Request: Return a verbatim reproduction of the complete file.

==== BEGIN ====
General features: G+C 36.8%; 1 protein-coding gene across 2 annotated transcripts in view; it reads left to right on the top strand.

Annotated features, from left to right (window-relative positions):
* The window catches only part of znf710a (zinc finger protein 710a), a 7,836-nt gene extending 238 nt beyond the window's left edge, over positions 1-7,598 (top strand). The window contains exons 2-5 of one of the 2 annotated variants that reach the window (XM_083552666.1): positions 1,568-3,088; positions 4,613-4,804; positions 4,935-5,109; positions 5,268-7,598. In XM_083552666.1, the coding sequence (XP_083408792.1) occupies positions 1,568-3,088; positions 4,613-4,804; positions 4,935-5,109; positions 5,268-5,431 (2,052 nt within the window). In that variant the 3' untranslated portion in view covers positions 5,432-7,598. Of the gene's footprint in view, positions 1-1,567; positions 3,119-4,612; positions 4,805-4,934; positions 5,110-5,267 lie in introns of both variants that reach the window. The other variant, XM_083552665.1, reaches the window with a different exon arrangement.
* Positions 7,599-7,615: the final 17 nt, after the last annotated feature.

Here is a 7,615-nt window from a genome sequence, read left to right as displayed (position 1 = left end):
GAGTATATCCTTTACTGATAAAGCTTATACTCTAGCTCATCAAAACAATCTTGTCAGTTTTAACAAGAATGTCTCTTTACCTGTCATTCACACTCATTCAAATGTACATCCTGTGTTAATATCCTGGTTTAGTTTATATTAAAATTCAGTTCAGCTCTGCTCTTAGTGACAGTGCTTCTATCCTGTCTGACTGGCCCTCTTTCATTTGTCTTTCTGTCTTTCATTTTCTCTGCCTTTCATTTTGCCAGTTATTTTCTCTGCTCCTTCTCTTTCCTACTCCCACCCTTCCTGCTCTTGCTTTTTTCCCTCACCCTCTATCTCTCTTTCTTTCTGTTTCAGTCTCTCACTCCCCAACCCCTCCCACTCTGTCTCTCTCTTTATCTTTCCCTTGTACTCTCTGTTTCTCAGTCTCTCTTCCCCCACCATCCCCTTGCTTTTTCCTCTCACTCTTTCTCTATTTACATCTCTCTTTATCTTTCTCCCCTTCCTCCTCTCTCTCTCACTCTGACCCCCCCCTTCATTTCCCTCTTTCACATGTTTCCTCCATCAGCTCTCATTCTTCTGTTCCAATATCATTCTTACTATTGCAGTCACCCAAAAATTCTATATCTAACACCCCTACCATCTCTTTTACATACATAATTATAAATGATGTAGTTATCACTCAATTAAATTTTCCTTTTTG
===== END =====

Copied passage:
General features: G+C 36.8%; 1 protein-coding gene across 2 annotated transcripts in view; it reads left to right on the top strand.

Annotated features, from left to right (window-relative positions):
* The window catches only part of znf710a (zinc finger protein 710a), a 7,836-nt gene extending 238 nt beyond the window's left edge, over positions 1-7,598 (top strand). The window contains exons 2-5 of one of the 2 annotated variants that reach the window (XM_083552666.1): positions 1,568-3,088; positions 4,613-4,804; positions 4,935-5,109; positions 5,268-7,598. In XM_083552666.1, the coding sequence (XP_083408792.1) occupies positions 1,568-3,088; positions 4,613-4,804; positions 4,935-5,109; positions 5,268-5,431 (2,052 nt within the window). In that variant the 3' untranslated portion in view covers positions 5,432-7,598. Of the gene's footprint in view, positions 1-1,567; positions 3,119-4,612; positions 4,805-4,934; positions 5,110-5,267 lie in introns of both variants that reach the window. The other variant, XM_083552665.1, reaches the window with a different exon arrangement.
* Positions 7,599-7,615: the final 17 nt, after the last annotated feature.

Here is a 7,615-nt window from a genome sequence, read left to right as displayed (position 1 = left end):
GAGTATATCCTTTACTGATAAAGCTTATACTCTAGCTCATCAAAACAATCTTGTCAGTTTTAACAAGAATGTCTCTTTACCTGTCATTCACACTCATTCAAATGTACATCCTGTGTTAATATCCTGGTTTAGTTTATATTAAAATTCAGTTCAGCTCTGCTCTTAGTGACAGTGCTTCTATCCTGTCTGACTGGCCCTCTTTCATTTGTCTTTCTGTCTTTCATTTTCTCTGCCTTTCATTTTGCCAGTTATTTTCTCTGCTCCTTCTCTTTCCTACTCCCACCCTTCCTGCTCTTGCTTTTTTCCCTCACCCTCTATCTCTCTTTCTTTCTGTTTCAGTCTCTCACTCCCCAACCCCTCCCACTCTGTCTCTCTCTTTATCTTTCCCTTGTACTCTCTGTTTCTCAGTCTCTCTTCCCCCACCATCCCCTTGCTTTTTCCTCTCACTCTTTCTCTATTTACATCTCTCTTTATCTTTCTCCCCTTCCTCCTCTCTCTCTCACTCTGACCCCCCCCTTCATTTCCCTCTTTCACATGTTTCCTCCATCAGCTCTCATTCTTCTGTTCCAATATCATTCTTACTATTGCAGTCACCCAAAAATTCTATATCTAACACCCCTACCATCTCTTTTACATACATAATTATAAATGATGTAGTTATCACTCAATTAAATTTTCCTTTTTG